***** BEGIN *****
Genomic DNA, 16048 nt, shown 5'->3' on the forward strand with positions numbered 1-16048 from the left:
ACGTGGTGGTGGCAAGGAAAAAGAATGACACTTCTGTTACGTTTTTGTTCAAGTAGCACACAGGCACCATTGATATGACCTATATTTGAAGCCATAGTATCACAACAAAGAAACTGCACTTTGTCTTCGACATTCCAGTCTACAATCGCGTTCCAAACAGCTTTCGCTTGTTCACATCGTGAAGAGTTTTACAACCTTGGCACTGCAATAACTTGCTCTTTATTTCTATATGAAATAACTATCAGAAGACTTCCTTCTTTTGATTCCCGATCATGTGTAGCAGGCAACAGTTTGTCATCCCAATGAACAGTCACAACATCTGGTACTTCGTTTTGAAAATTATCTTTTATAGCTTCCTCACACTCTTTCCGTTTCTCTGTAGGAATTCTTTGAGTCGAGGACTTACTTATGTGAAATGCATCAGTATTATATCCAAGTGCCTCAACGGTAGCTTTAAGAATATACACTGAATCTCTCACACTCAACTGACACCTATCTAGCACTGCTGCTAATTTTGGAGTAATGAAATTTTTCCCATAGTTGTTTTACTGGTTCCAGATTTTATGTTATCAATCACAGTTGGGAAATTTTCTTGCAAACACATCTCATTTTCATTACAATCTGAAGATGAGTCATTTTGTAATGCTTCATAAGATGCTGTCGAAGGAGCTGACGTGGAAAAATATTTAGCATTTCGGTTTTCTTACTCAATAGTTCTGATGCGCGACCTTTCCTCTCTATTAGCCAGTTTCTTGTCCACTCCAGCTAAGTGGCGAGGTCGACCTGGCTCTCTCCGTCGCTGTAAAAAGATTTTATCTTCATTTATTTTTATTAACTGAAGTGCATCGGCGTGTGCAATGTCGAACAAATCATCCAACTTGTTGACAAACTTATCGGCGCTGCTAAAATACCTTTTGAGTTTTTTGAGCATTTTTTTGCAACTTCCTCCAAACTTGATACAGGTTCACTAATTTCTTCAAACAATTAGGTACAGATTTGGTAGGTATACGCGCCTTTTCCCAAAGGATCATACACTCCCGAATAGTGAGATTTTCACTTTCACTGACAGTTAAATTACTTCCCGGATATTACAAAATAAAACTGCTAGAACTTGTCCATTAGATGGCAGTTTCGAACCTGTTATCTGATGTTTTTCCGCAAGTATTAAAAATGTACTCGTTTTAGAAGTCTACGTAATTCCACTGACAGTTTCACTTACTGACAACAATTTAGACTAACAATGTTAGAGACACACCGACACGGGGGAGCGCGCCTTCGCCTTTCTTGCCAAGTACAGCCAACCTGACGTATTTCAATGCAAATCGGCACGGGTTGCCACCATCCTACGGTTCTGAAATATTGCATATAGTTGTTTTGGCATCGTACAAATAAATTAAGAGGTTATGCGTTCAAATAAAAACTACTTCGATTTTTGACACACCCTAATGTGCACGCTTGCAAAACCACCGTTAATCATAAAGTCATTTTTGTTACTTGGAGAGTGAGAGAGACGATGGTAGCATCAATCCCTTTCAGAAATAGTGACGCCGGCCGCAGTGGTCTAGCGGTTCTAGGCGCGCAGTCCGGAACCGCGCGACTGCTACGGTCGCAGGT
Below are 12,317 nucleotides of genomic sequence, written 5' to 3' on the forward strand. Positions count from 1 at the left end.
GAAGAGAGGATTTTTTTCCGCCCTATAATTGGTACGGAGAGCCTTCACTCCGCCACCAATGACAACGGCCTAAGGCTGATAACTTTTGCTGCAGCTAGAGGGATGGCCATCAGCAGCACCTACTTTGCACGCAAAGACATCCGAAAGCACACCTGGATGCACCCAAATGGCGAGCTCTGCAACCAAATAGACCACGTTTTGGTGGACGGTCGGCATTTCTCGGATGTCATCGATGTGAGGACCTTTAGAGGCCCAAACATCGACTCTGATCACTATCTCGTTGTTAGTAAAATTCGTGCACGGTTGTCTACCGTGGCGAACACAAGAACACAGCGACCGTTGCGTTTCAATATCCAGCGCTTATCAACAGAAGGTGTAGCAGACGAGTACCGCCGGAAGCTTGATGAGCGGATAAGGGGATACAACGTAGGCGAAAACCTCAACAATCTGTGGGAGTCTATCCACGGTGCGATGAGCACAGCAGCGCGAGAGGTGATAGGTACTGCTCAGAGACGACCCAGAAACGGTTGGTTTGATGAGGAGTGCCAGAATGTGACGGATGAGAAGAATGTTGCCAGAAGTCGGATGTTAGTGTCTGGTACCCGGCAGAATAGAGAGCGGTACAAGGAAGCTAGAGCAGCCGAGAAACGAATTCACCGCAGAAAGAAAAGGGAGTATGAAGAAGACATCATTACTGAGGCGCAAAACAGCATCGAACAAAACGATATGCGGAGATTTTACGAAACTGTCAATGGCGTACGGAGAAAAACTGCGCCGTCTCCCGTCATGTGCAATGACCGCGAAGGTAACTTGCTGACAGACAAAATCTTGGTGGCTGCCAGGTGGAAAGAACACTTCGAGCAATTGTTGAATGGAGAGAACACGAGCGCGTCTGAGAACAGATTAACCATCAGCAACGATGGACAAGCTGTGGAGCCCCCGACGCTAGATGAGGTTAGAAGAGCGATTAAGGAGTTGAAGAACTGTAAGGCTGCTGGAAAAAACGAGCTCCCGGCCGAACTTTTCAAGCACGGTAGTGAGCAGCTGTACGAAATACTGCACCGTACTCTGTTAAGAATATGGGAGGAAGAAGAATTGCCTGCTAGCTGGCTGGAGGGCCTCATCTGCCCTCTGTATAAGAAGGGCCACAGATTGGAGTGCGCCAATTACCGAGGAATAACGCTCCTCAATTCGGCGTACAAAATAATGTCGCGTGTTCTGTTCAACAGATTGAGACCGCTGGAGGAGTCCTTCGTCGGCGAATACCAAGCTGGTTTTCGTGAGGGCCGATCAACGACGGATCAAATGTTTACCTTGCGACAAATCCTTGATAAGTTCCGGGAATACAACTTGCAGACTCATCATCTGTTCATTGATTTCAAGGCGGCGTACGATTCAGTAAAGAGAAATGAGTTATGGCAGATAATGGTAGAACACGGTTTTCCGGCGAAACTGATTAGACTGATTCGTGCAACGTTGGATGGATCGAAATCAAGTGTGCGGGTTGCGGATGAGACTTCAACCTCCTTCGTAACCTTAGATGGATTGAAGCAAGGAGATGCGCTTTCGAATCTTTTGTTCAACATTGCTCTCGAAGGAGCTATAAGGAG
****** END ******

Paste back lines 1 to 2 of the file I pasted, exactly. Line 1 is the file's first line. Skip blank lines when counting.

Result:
Genomic DNA, 16048 nt, shown 5'->3' on the forward strand with positions numbered 1-16048 from the left:
ACGTGGTGGTGGCAAGGAAAAAGAATGACACTTCTGTTACGTTTTTGTTCAAGTAGCACACAGGCACCATTGATATGACCTATATTTGAAGCCATAGTATCACAACAAAGAAACTGCACTTTGTCTTCGACATTCCAGTCTACAATCGCGTTCCAAACAGCTTTCGCTTGTTCACATCGTGAAGAGTTTTACAACCTTGGCACTGCAATAACTTGCTCTTTATTTCTATATGAAATAACTATCAGAAGACTTCCTTCTTTTGATTCCCGATCATGTGTAGCAGGCAACAGTTTGTCATCCCAATGAACAGTCACAACATCTGGTACTTCGTTTTGAAAATTATCTTTTATAGCTTCCTCACACTCTTTCCGTTTCTCTGTAGGAATTCTTTGAGTCGAGGACTTACTTATGTGAAATGCATCAGTATTATATCCAAGTGCCTCAACGGTAGCTTTAAGAATATACACTGAATCTCTCACACTCAACTGACACCTATCTAGCACTGCTGCTAATTTTGGAGTAATGAAATTTTTCCCATAGTTGTTTTACTGGTTCCAGATTTTATGTTATCAATCACAGTTGGGAAATTTTCTTGCAAACACATCTCATTTTCATTACAATCTGAAGATGAGTCATTTTGTAATGCTTCATAAGATGCTGTCGAAGGAGCTGACGTGGAAAAATATTTAGCATTTCGGTTTTCTTACTCAATAGTTCTGATGCGCGACCTTTCCTCTCTATTAGCCAGTTTCTTGTCCACTCCAGCTAAGTGGCGAGGTCGACCTGGCTCTCTCCGTCGCTGTAAAAAGATTTTATCTTCATTTATTTTTATTAACTGAAGTGCATCGGCGTGTGCAATGTCGAACAAATCATCCAACTTGTTGACAAACTTATCGGCGCTGCTAAAATACCTTTTGAGTTTTTTGAGCATTTTTTTGCAACTTCCTCCAAACTTGATACAGGTTCACTAATTTCTTCAAACAATTAGGTACAGATTTGGTAGGTATACGCGCCTTTTCCCAAAGGATCATACACTCCCGAATAGTGAGATTTTCACTTTCACTGACAGTTAAATTACTTCCCGGATATTACAAAATAAAACTGCTAGAACTTGTCCATTAGATGGCAGTTTCGAACCTGTTATCTGATGTTTTTCCGCAAGTATTAAAAATGTACTCGTTTTAGAAGTCTACGTAATTCCACTGACAGTTTCACTTACTGACAACAATTTAGACTAACAATGTTAGAGACACACCGACACGGGGGAGCGCGCCTTCGCCTTTCTTGCCAAGTACAGCCAACCTGACGTATTTCAATGCAAATCGGCACGGGTTGCCACCATCCTACGGTTCTGAAATATTGCATATAGTTGTTTTGGCATCGTACAAATAAATTAAGAGGTTATGCGTTCAAATAAAAACTACTTCGATTTTTGACACACCCTAATGTGCACGCTTGCAAAACCACCGTTAATCATAAAGTCATTTTTGTTACTTGGAGAGTGAGAGAGACGATGGTAGCATCAATCCCTTTCAGAAATAGTGACGCCGGCCGCAGTGGTCTAGCGGTTCTAGGCGCGCAGTCCGGAACCGCGCGACTGCTACGGTCGCAGGT